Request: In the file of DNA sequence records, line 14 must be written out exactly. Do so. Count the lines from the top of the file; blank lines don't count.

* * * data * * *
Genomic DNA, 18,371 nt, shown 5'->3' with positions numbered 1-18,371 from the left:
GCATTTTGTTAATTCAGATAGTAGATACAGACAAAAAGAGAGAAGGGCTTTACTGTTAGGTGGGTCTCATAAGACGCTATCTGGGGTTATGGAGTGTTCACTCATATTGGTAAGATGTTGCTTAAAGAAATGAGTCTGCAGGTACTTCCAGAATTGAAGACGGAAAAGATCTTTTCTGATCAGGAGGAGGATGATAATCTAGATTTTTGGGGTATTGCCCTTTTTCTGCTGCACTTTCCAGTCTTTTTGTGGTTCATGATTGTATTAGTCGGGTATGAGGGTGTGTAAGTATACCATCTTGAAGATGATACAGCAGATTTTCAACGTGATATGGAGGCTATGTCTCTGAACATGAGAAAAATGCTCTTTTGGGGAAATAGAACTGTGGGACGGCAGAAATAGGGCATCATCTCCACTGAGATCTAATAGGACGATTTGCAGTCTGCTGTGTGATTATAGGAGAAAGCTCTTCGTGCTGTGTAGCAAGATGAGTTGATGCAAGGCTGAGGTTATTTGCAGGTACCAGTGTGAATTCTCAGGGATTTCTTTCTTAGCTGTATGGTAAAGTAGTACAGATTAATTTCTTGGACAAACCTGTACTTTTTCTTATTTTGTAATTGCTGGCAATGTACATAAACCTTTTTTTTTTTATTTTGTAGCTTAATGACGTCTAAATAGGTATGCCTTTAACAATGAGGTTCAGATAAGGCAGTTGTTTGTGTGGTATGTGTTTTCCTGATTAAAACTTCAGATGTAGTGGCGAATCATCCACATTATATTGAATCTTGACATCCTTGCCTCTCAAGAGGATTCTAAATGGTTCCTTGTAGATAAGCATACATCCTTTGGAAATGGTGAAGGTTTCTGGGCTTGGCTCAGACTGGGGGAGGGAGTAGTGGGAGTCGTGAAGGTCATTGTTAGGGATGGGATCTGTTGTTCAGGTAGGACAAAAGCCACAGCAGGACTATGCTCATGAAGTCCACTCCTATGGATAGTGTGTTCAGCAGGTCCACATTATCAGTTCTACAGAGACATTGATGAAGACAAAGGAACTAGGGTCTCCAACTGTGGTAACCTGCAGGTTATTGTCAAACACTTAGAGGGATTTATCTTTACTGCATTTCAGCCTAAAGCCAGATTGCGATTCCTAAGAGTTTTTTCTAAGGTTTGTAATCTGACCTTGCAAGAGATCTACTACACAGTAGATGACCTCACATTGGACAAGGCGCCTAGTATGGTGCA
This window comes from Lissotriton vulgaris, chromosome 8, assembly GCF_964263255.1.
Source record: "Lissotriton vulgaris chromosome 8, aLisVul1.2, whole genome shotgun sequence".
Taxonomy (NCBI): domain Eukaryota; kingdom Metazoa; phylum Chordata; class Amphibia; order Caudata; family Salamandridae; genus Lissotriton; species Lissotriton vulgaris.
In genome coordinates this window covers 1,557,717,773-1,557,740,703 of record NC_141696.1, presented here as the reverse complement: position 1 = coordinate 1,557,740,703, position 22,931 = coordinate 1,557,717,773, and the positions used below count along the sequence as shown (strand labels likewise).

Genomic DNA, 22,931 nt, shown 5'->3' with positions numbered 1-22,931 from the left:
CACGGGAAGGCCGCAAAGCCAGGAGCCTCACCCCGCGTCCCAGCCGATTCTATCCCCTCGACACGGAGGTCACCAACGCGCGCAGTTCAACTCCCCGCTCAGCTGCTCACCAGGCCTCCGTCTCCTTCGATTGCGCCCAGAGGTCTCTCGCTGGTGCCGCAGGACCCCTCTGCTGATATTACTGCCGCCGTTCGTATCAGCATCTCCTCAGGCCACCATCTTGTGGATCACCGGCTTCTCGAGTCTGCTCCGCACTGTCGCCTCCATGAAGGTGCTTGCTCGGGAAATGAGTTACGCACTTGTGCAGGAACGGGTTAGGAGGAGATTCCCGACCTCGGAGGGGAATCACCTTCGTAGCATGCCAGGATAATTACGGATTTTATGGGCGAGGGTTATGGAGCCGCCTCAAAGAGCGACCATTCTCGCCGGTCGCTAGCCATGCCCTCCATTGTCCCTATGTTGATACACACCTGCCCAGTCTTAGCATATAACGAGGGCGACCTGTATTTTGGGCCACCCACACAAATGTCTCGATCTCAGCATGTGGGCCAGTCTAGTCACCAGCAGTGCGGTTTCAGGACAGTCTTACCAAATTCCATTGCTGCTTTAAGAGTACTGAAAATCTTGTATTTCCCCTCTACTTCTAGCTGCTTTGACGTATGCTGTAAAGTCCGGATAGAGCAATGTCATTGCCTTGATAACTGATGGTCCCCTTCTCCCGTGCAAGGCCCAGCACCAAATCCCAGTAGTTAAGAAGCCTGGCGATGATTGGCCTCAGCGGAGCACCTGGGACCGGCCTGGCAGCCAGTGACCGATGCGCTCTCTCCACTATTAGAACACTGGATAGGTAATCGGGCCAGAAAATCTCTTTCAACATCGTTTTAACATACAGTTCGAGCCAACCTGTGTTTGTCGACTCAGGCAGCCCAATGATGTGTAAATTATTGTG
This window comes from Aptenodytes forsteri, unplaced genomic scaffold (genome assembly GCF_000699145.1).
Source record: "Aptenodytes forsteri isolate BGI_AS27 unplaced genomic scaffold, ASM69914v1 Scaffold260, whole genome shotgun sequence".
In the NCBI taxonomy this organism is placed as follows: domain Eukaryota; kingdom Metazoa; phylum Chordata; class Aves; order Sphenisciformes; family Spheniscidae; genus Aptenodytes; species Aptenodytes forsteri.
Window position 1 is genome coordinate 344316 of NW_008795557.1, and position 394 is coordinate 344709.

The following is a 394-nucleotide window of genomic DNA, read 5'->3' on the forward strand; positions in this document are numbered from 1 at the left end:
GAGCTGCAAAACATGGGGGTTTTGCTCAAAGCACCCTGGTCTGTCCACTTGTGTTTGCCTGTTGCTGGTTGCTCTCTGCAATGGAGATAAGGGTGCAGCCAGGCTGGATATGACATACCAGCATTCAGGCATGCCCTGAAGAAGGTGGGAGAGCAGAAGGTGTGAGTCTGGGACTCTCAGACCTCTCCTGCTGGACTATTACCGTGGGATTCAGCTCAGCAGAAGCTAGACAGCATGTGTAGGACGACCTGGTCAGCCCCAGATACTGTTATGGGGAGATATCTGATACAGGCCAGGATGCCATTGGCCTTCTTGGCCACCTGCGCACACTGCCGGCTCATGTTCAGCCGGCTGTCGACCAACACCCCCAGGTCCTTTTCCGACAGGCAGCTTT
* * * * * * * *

GAGCTGCAAAACATGGGGGTTTTGCTCAAAGCACCCTGGTCTGTCCACTTGTGTTTGCCTGTTGCTGGTTGCTCTCTGCAATGGAGATAAGGGTGCAGCCAGGCTGGATATGACATACCAGCATTCAGGCATGCCCTGAAGAAGGTGGGAGAGCAGAAGGTGTGAGTCTGGGACTCTCAGACCTCTCCTGCTGGACTATTACCGTGGGATTCAGCTCAGCAGAAGCTAGACAGCATGTGTAGGACGACCTGGTCAGCCCCAGATACTGTTATGGGGAGATATCTGATACAGGCCAGGATGCCATTGGCCTTCTTGGCCACCTGCGCACACTGCCGGCTCATGTTCAGCCGGCTGTCGACCAACACCCCCAGGTCCTTTTCCGACAGGCAGCTTT